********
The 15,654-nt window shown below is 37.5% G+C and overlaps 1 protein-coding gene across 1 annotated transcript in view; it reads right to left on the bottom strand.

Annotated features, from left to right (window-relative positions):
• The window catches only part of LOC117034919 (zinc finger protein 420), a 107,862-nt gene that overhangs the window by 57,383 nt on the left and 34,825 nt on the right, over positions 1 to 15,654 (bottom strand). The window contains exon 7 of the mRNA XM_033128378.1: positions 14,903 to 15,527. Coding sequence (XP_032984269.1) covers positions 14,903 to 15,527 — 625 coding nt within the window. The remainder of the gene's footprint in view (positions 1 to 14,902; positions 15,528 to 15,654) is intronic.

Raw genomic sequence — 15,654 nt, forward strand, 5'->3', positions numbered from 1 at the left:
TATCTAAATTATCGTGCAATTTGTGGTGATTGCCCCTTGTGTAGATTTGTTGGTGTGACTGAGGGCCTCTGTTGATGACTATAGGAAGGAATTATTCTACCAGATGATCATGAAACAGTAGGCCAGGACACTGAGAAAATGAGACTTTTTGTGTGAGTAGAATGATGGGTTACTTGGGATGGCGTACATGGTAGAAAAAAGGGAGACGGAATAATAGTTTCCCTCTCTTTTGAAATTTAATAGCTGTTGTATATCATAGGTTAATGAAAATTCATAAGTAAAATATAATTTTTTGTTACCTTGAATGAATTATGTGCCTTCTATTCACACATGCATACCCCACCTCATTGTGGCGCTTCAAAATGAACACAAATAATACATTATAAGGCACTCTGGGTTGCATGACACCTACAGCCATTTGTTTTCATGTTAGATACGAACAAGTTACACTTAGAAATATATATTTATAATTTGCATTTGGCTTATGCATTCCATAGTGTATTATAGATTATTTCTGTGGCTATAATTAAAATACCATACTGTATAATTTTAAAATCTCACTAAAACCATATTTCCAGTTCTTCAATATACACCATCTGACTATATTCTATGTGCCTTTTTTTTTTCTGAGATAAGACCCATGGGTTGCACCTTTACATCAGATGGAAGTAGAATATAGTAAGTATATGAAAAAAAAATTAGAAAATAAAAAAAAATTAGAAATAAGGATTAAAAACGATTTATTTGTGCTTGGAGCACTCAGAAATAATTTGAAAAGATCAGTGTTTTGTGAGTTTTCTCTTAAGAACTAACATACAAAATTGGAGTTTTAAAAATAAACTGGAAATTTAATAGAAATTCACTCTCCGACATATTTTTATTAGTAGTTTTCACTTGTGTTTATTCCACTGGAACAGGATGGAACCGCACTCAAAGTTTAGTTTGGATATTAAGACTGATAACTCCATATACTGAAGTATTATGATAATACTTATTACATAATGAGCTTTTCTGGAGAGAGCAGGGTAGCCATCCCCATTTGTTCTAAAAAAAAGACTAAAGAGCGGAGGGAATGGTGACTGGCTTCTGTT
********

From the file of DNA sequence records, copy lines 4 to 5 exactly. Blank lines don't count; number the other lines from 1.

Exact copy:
Raw genomic sequence — 15,654 nt, forward strand, 5'->3', positions numbered from 1 at the left:
TATCTAAATTATCGTGCAATTTGTGGTGATTGCCCCTTGTGTAGATTTGTTGGTGTGACTGAGGGCCTCTGTTGATGACTATAGGAAGGAATTATTCTACCAGATGATCATGAAACAGTAGGCCAGGACACTGAGAAAATGAGACTTTTTGTGTGAGTAGAATGATGGGTTACTTGGGATGGCGTACATGGTAGAAAAAAGGGAGACGGAATAATAGTTTCCCTCTCTTTTGAAATTTAATAGCTGTTGTATATCATAGGTTAATGAAAATTCATAAGTAAAATATAATTTTTTGTTACCTTGAATGAATTATGTGCCTTCTATTCACACATGCATACCCCACCTCATTGTGGCGCTTCAAAATGAACACAAATAATACATTATAAGGCACTCTGGGTTGCATGACACCTACAGCCATTTGTTTTCATGTTAGATACGAACAAGTTACACTTAGAAATATATATTTATAATTTGCATTTGGCTTATGCATTCCATAGTGTATTATAGATTATTTCTGTGGCTATAATTAAAATACCATACTGTATAATTTTAAAATCTCACTAAAACCATATTTCCAGTTCTTCAATATACACCATCTGACTATATTCTATGTGCCTTTTTTTTTTCTGAGATAAGACCCATGGGTTGCACCTTTACATCAGATGGAAGTAGAATATAGTAAGTATATGAAAAAAAAATTAGAAAATAAAAAAAAATTAGAAATAAGGATTAAAAACGATTTATTTGTGCTTGGAGCACTCAGAAATAATTTGAAAAGATCAGTGTTTTGTGAGTTTTCTCTTAAGAACTAACATACAAAATTGGAGTTTTAAAAATAAACTGGAAATTTAATAGAAATTCACTCTCCGACATATTTTTATTAGTAGTTTTCACTTGTGTTTATTCCACTGGAACAGGATGGAACCGCACTCAAAGTTTAGTTTGGATATTAAGACTGATAACTCCATATACTGAAGTATTATGATAATACTTATTACATAATGAGCTTTTCTGGAGAGAGCAGGGTAGCCATCCCCATTTGTTCTAAAAAAAAGACTAAAGAGCGGAGGGAATGGTGACTGGCTTCTGTT